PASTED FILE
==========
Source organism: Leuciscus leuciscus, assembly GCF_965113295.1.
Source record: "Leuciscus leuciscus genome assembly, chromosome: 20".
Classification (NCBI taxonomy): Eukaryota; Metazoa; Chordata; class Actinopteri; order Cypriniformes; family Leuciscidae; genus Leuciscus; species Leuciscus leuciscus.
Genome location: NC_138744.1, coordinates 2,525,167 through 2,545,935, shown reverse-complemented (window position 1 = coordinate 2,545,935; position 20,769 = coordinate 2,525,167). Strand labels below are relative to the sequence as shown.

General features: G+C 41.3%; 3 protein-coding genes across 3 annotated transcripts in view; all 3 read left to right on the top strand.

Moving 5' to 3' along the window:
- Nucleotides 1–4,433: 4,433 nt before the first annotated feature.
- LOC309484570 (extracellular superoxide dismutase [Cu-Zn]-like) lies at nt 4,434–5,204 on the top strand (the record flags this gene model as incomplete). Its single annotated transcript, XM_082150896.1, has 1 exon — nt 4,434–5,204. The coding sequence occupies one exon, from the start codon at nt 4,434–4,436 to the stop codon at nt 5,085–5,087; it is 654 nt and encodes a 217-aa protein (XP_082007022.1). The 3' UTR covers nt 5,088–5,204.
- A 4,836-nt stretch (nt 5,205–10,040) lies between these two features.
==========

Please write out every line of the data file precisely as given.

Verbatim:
Source organism: Leuciscus leuciscus, assembly GCF_965113295.1.
Source record: "Leuciscus leuciscus genome assembly, chromosome: 20".
Classification (NCBI taxonomy): Eukaryota; Metazoa; Chordata; class Actinopteri; order Cypriniformes; family Leuciscidae; genus Leuciscus; species Leuciscus leuciscus.
Genome location: NC_138744.1, coordinates 2,525,167 through 2,545,935, shown reverse-complemented (window position 1 = coordinate 2,545,935; position 20,769 = coordinate 2,525,167). Strand labels below are relative to the sequence as shown.

General features: G+C 41.3%; 3 protein-coding genes across 3 annotated transcripts in view; all 3 read left to right on the top strand.

Moving 5' to 3' along the window:
- Nucleotides 1–4,433: 4,433 nt before the first annotated feature.
- LOC309484570 (extracellular superoxide dismutase [Cu-Zn]-like) lies at nt 4,434–5,204 on the top strand (the record flags this gene model as incomplete). Its single annotated transcript, XM_082150896.1, has 1 exon — nt 4,434–5,204. The coding sequence occupies one exon, from the start codon at nt 4,434–4,436 to the stop codon at nt 5,085–5,087; it is 654 nt and encodes a 217-aa protein (XP_082007022.1). The 3' UTR covers nt 5,088–5,204.
- A 4,836-nt stretch (nt 5,205–10,040) lies between these two features.